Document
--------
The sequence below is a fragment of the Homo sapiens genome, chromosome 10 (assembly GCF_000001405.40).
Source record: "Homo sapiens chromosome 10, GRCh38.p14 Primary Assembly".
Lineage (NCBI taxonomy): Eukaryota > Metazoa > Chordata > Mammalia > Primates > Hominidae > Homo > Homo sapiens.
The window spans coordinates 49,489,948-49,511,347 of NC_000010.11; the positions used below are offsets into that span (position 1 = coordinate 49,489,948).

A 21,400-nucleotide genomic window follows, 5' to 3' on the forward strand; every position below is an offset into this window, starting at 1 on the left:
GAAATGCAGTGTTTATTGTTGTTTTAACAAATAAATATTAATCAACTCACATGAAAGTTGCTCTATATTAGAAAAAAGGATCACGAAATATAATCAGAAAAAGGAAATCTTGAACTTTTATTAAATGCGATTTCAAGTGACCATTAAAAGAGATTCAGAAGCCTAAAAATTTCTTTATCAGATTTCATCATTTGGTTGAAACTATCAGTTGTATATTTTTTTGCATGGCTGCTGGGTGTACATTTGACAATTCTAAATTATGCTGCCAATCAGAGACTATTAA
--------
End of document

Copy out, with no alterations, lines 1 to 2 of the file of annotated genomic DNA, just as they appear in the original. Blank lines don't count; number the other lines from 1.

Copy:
The sequence below is a fragment of the Homo sapiens genome, chromosome 10 (assembly GCF_000001405.40).
Source record: "Homo sapiens chromosome 10, GRCh38.p14 Primary Assembly".